As the New York Times reported in April 2015, some of the people associated with the deal contributed millions of dollars to the Clinton Foundation. And Bill Clinton was paid $500,000 for a Moscow speech by a Russian investment bank with links to the transaction.

Winter, Williams and Dilanian report that a senior law enforcement official who was briefed on the initial FBI investigation told NBC News there were allegations of corruption surrounding the process under which the U.S. government approved the sale. But no charges were filed.

In recent weeks, FBI agents who investigated the case have been asked by Justice Department prosecutors to describe the results of their probe. The agents also have been asked if there was any improper effort to squash a prosecution, the law enforcement sources told Winter, Williams and Dilanian.

Winter, Williams and Dilanian report a senior Justice Department official said the questions were part of an effort by the Sessions team to get up to speed on the controversial case, in the face of allegations from Congressional Republicans that it was mishandled.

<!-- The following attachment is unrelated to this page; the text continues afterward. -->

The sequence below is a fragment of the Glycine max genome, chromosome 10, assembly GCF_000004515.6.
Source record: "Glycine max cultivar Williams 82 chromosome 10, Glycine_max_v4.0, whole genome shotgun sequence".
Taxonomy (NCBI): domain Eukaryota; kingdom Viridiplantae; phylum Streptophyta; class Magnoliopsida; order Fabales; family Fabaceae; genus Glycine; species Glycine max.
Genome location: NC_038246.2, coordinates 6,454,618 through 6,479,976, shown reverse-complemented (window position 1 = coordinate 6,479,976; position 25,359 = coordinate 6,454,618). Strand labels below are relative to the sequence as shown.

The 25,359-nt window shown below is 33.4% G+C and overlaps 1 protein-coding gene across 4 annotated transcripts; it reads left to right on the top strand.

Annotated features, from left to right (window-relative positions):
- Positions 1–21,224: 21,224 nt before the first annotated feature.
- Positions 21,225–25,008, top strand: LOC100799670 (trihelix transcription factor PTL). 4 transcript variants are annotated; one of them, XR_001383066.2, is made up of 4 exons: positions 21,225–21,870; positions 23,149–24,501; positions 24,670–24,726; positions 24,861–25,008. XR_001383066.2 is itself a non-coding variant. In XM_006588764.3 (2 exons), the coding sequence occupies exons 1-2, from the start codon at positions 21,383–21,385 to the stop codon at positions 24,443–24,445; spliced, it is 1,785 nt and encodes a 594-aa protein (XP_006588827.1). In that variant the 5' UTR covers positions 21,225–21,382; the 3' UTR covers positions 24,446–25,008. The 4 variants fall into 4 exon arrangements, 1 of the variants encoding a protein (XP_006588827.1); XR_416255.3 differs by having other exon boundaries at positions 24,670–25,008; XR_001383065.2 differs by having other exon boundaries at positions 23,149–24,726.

In a letter to Rep. Bob Goodlatte, (VA-6), chairman of the House Judiciary Committee, reported by Winter, Williams and Dilanian, Assistant Attorney General for Legislative Affairs Stephen Boyd said Justice Department lawyers would make recommendations to Sessions about whether an investigation should be opened or expanded, or whether a special counsel should be appointed to probe a number of issues of concern to Republicans.